(Continued from 4/8/18 – Find Part One here.)
Bly remained at Blackwell’s Island for ten days. What she saw, she could never forget. Doctors seemed oblivious to their patients’ illnesses. Orderlies and nurses abused their charges. They served their patients spoiled food. There was no access to warm clothing or clean linens. In short, the place was a rat-infested hell-hole. Bly herself had to endure one of the “treatments” which consisted of buckets of freezing water poured over her head. She and the others had to sit for twelve to fourteen hours straight-backed benches, unable to talk or move. Many of the women there were foreigners, not insane. Their inability to communicate in English rendered them “crazy.”
When her ten days were up, Joseph Pulitzer sent an attorney for Nellie’s release.
Bly’s story, done in a series, rocked New York and the world at large. Her writings forced Blackwell’s and other asylums around the country to change the way they treated and provided for their patients. Bly herself became an overnight sensation as the world’s newest and most provocative “investigative journalist.” She later compiled the articles into a book called Ten Days in a Madhouse.
In 1889, Bly would make the news again. She had just read the fictional book, Around the World in Eighty Days, by the French writer Jules Verne, and she wanted to see if she could make history again. She suggested to her editor at the New York World, that she try to beat the record set by Phileas Fogg, the possible inspiration for Verne’s novel. A year later, she boarded the steamship the Augusta Victoria, and Bly was on her way to complete the journey. She took with her the dress on her back, an overcoat, several changes of underwear and toiletry essentials.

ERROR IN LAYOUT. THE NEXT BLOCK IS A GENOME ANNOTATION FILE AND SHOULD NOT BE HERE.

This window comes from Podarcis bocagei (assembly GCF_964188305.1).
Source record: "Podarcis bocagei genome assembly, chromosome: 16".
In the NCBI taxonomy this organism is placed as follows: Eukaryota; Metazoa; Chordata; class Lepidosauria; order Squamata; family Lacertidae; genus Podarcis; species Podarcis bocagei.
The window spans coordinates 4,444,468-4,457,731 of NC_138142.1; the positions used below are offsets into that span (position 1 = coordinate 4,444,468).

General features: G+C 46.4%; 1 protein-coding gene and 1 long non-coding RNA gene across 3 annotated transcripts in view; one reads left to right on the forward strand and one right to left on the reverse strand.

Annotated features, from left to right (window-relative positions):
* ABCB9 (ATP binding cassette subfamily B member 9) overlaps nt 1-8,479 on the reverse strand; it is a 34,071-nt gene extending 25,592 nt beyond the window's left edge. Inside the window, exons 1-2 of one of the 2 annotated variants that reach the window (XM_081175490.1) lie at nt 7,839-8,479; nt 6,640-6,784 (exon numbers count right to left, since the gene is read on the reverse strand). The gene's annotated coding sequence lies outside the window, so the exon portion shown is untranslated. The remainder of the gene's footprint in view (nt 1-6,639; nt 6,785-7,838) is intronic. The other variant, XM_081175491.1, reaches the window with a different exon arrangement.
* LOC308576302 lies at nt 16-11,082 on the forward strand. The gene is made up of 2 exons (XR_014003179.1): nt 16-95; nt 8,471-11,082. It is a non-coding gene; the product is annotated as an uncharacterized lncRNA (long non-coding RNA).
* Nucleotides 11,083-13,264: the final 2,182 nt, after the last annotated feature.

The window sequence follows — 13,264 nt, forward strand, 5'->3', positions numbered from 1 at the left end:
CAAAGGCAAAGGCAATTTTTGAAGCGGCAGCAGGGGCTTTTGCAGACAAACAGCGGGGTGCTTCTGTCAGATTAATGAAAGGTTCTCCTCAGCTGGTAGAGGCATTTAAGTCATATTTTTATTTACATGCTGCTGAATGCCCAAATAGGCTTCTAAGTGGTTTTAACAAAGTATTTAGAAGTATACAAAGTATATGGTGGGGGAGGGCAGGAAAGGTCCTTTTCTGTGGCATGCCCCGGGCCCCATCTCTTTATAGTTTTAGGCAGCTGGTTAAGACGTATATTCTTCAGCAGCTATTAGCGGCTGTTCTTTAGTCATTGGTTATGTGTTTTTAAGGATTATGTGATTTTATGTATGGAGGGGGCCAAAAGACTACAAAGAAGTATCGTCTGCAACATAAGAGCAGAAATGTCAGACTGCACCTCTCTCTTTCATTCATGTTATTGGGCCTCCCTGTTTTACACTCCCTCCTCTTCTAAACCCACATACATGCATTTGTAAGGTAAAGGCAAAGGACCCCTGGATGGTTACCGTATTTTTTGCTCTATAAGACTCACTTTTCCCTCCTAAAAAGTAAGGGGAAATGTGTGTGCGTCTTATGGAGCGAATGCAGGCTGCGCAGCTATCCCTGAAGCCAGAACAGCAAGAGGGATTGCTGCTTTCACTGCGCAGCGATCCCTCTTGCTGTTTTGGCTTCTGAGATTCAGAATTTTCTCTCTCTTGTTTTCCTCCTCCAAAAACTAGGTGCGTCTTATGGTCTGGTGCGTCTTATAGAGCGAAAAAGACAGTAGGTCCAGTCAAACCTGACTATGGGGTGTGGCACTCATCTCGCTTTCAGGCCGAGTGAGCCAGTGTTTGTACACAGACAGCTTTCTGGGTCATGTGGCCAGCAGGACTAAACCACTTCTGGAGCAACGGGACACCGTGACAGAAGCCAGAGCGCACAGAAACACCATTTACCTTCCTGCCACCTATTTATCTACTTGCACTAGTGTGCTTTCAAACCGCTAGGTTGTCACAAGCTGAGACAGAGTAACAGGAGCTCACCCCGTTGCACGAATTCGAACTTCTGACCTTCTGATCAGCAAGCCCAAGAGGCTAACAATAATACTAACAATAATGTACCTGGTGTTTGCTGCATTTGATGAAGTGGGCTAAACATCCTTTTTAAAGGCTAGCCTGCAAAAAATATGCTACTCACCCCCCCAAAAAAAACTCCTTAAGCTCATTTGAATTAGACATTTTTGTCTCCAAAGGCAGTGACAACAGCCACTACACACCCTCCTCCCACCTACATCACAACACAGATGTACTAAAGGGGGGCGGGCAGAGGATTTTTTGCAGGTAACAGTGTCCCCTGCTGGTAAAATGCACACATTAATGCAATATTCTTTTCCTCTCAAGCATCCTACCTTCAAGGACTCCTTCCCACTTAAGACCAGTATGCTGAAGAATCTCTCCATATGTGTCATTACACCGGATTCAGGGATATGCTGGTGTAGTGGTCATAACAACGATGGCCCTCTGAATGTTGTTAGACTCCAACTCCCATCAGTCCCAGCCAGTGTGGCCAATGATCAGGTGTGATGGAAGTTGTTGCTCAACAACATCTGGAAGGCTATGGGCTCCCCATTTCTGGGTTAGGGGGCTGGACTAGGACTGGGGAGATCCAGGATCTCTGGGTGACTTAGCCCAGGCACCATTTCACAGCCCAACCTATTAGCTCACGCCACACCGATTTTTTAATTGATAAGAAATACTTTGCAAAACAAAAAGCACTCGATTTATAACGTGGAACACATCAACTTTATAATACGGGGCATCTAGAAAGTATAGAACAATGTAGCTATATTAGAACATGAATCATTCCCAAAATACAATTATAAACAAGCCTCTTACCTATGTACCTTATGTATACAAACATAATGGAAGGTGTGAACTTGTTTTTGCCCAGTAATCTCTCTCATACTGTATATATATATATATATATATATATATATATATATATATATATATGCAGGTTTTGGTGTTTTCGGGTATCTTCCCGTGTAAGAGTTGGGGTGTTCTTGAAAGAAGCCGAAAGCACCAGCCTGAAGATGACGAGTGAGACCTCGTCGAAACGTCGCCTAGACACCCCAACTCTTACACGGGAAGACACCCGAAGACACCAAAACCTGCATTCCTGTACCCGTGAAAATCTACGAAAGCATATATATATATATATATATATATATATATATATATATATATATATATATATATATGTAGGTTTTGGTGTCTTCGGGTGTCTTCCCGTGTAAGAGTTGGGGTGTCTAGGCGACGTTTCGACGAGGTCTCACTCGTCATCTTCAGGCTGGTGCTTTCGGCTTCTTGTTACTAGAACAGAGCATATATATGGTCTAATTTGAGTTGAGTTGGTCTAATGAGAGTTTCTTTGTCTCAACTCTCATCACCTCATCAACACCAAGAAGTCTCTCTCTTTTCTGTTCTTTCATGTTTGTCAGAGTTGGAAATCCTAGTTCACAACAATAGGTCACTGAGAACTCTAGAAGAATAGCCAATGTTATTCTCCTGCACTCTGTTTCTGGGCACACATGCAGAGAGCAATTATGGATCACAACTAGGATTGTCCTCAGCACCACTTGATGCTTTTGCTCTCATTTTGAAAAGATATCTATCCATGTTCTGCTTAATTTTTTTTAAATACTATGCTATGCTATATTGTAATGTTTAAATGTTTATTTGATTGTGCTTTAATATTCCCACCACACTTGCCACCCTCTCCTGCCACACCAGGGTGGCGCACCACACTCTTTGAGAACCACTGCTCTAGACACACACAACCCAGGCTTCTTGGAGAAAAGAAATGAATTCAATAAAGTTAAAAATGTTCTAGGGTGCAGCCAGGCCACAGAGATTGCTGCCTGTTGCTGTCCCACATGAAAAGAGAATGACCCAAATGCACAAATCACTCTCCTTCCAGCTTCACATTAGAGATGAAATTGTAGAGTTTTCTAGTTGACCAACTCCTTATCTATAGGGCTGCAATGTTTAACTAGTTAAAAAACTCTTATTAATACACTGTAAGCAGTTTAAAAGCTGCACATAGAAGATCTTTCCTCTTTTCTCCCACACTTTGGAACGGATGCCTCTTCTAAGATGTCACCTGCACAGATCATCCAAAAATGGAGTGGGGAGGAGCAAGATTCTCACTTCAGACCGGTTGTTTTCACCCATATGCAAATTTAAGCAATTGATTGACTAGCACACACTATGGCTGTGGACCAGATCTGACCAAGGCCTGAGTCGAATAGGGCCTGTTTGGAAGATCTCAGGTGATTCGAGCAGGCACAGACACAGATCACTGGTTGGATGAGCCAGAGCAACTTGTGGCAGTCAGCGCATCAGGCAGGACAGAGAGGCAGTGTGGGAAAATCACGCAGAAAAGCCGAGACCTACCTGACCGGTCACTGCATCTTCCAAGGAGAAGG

The itinerary included England, France, Brindisi, the Suez canal, Ceylon, Penang, Singapore, Hong Kong and Japan. She traveled by steamer and railway. While in France, she met Jules Verne, and while in China she visited a leper colony. In Singapore, she bought a monkey.
Despite occasional setbacks due to weather or other complications, Bly returned to New York seventy-two days later. She had beat the record. However, a few months later by a man named George Francis Train beat her record. He completed the journey in 67 days. Still, Bly’s accomplishment had been duly noted.
Bly married at 30 years of age. Never one for convention, she married a man 40 years her senior, a millionaire named Robert Seamen, the owner of a manufacturing company called the Iron Clad Manufacturing Company. Nellie joined her husband in running his business and retired from journalism. She then became one of the leading women industrialists in the United States. She herself invented and patented a unique milk can, and a stacking garbage can.
The couple had a happy marriage, but Seaman died in 1904 leaving Bly with control of his company. Bly continued her quest for social reform and installed fitness gyms and libraries at the company and provided health care for her employees. However, the cost of these additional perks took a toll and her inheritance dwindled. In her later years, Bly returned to her journalistic roots. She covered women’s issues in World War I and also wrote extensively about the suffragette movement.
At age 57, Bly died in 1922 from pneumonia. But her legacy lives on. Articles, books, television shows and movies have been made about the courageous woman who, committed to her causes and the plight of women around the world, had herself committed to an insane asylum to affect change in her own life and reformation around the globe.
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